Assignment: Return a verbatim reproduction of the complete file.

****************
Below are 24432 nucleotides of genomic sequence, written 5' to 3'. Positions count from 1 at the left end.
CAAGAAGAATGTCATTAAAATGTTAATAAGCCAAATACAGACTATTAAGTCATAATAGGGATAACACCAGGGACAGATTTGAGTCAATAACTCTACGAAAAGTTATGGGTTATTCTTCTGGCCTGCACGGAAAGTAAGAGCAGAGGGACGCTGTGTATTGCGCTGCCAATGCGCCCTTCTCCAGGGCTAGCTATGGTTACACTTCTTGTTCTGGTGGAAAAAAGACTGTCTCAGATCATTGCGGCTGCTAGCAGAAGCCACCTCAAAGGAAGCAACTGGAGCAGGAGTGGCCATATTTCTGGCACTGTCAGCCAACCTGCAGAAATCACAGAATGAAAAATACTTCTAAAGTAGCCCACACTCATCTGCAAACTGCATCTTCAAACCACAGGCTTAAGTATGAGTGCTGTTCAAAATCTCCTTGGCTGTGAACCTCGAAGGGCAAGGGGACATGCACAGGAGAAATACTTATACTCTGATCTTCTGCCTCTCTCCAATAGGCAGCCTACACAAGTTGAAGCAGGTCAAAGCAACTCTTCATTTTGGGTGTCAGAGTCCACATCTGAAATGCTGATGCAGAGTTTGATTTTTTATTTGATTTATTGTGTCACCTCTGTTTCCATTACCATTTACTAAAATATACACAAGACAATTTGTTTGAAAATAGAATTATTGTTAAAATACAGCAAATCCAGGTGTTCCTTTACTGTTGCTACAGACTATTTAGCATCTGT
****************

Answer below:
Below are 24432 nucleotides of genomic sequence, written 5' to 3'. Positions count from 1 at the left end.
CAAGAAGAATGTCATTAAAATGTTAATAAGCCAAATACAGACTATTAAGTCATAATAGGGATAACACCAGGGACAGATTTGAGTCAATAACTCTACGAAAAGTTATGGGTTATTCTTCTGGCCTGCACGGAAAGTAAGAGCAGAGGGACGCTGTGTATTGCGCTGCCAATGCGCCCTTCTCCAGGGCTAGCTATGGTTACACTTCTTGTTCTGGTGGAAAAAAGACTGTCTCAGATCATTGCGGCTGCTAGCAGAAGCCACCTCAAAGGAAGCAACTGGAGCAGGAGTGGCCATATTTCTGGCACTGTCAGCCAACCTGCAGAAATCACAGAATGAAAAATACTTCTAAAGTAGCCCACACTCATCTGCAAACTGCATCTTCAAACCACAGGCTTAAGTATGAGTGCTGTTCAAAATCTCCTTGGCTGTGAACCTCGAAGGGCAAGGGGACATGCACAGGAGAAATACTTATACTCTGATCTTCTGCCTCTCTCCAATAGGCAGCCTACACAAGTTGAAGCAGGTCAAAGCAACTCTTCATTTTGGGTGTCAGAGTCCACATCTGAAATGCTGATGCAGAGTTTGATTTTTTATTTGATTTATTGTGTCACCTCTGTTTCCATTACCATTTACTAAAATATACACAAGACAATTTGTTTGAAAATAGAATTATTGTTAAAATACAGCAAATCCAGGTGTTCCTTTACTGTTGCTACAGACTATTTAGCATCTGT